A Healthy Lifestyle in Men at Increased Genetic Risk for Prostate Cancer
A study in European Urology examined whether men at an increased genetic risk of prostate cancer can offset their risk of disease or disease progression by adhering to a healthy lifestyle. Findings suggest that a genetic predisposition for prostate cancer is not deterministic for a poor cancer outcome. Maintaining a healthy lifestyle may provide a way to offset the genetic risk of lethal prostate cancer.
Study prospectively followed 12 411 genotyped men in the Health Professionals and the Physicians Health Study. Genetic risk of prostate cancer was quantified using a polygenic risk score (PRS). A healthy lifestyle with weight, vigorous physical activity, not smoking, and a healthy diet.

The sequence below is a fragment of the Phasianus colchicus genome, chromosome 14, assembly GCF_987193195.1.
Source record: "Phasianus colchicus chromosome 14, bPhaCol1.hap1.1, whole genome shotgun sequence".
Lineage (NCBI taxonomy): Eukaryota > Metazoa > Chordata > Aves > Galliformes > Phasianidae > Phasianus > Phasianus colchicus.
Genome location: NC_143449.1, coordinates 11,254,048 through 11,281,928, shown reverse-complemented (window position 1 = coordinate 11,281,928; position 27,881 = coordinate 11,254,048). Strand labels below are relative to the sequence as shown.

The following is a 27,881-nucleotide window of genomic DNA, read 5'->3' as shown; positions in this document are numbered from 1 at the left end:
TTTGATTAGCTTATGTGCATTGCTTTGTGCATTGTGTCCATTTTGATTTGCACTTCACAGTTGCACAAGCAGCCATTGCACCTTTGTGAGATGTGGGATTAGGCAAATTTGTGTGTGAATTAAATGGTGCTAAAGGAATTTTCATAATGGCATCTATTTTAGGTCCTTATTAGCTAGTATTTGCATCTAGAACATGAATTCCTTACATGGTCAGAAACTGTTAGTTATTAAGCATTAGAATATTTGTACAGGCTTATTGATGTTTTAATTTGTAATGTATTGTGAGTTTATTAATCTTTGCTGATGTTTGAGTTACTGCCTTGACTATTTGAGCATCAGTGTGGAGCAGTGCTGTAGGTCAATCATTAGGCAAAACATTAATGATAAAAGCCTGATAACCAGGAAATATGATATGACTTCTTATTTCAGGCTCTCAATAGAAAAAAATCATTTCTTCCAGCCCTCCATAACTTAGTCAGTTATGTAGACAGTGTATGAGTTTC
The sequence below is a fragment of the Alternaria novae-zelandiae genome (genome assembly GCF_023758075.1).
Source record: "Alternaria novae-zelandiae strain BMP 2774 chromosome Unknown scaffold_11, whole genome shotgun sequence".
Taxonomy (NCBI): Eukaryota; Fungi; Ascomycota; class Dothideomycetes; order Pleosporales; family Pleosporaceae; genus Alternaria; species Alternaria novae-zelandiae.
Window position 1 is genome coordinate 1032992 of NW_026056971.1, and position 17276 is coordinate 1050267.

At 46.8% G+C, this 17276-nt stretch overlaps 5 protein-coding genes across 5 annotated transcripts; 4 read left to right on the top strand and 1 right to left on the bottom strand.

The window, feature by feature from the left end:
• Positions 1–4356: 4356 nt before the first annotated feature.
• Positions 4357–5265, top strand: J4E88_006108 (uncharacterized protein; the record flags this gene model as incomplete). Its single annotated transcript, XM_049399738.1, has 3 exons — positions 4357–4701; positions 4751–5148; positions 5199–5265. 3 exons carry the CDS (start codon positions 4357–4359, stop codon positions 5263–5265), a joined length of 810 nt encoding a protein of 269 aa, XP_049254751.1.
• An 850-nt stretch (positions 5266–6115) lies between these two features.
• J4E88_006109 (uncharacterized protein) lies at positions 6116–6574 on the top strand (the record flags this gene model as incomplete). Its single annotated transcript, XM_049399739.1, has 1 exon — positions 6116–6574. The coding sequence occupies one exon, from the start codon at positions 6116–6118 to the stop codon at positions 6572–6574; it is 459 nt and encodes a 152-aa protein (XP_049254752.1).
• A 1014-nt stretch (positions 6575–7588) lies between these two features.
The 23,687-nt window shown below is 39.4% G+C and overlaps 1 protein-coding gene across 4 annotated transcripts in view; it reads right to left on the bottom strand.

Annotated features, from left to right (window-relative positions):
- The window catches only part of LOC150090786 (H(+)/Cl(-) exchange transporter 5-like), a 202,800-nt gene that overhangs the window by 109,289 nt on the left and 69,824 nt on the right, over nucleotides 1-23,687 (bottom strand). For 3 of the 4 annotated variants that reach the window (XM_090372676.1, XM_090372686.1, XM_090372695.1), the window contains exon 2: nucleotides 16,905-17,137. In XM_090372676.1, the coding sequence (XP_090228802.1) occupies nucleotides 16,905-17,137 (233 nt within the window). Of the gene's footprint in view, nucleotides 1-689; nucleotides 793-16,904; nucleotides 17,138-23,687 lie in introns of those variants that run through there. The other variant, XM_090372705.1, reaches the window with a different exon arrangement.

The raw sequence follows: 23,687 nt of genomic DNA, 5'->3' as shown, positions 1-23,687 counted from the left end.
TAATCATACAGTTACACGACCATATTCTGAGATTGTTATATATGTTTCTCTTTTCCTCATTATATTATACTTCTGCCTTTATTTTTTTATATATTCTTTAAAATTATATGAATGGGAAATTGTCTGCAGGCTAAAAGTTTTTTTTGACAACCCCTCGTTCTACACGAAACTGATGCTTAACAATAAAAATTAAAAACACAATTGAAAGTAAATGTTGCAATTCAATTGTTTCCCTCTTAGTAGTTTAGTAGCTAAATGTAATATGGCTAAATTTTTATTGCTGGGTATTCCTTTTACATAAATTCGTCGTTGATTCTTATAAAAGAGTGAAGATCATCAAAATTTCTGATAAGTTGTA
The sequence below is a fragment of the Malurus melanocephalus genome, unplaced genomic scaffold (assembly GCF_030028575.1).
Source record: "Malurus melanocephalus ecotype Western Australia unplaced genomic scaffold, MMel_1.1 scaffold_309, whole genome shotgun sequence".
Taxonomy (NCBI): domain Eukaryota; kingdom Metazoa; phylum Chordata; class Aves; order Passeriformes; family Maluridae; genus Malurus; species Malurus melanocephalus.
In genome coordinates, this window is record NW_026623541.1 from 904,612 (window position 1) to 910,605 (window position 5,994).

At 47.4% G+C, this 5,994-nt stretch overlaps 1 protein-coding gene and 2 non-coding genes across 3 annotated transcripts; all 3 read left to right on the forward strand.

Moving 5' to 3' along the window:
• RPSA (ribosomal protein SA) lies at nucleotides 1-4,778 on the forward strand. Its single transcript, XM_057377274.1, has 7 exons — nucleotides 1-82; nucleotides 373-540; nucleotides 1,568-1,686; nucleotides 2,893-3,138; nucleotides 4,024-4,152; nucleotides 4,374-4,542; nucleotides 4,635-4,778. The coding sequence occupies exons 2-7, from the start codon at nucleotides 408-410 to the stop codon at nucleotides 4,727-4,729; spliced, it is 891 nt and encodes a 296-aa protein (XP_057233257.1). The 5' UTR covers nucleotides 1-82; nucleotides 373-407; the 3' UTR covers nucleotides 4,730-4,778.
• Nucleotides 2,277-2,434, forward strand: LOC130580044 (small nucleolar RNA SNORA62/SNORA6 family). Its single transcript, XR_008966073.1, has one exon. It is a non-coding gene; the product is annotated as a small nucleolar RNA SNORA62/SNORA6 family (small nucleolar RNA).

A total of 3005 overall prostate cancer and 435 lethal prostate cancer events were observed. The polygenic risk score enabled risk stratification not only for overall prostate cancer, but also for lethal disease with a four-fold difference between men in the highest and lowest quartiles 4.32. Among men in the highest PRS quartile, adhering to a healthy lifestyle was associated with a decreased rate of lethal prostate cancer 0.55, compared with having an unhealthy lifestyle, translating to a lifetime risk of 1.6% among the healthy and 5.3% among the unhealthy. Adhering to a healthy lifestyle was not associated with a decreased risk of overall prostate cancer.
These findings suggest that a genetic predisposition for prostate cancer is not deterministic for a poor cancer outcome. Maintaining a healthy lifestyle may provide a way to offset the genetic risk of lethal prostate cancer concluded the authors.
Dr. Nandita Mohan
BDS, MDS( Pedodontics and Preventive Dentistry)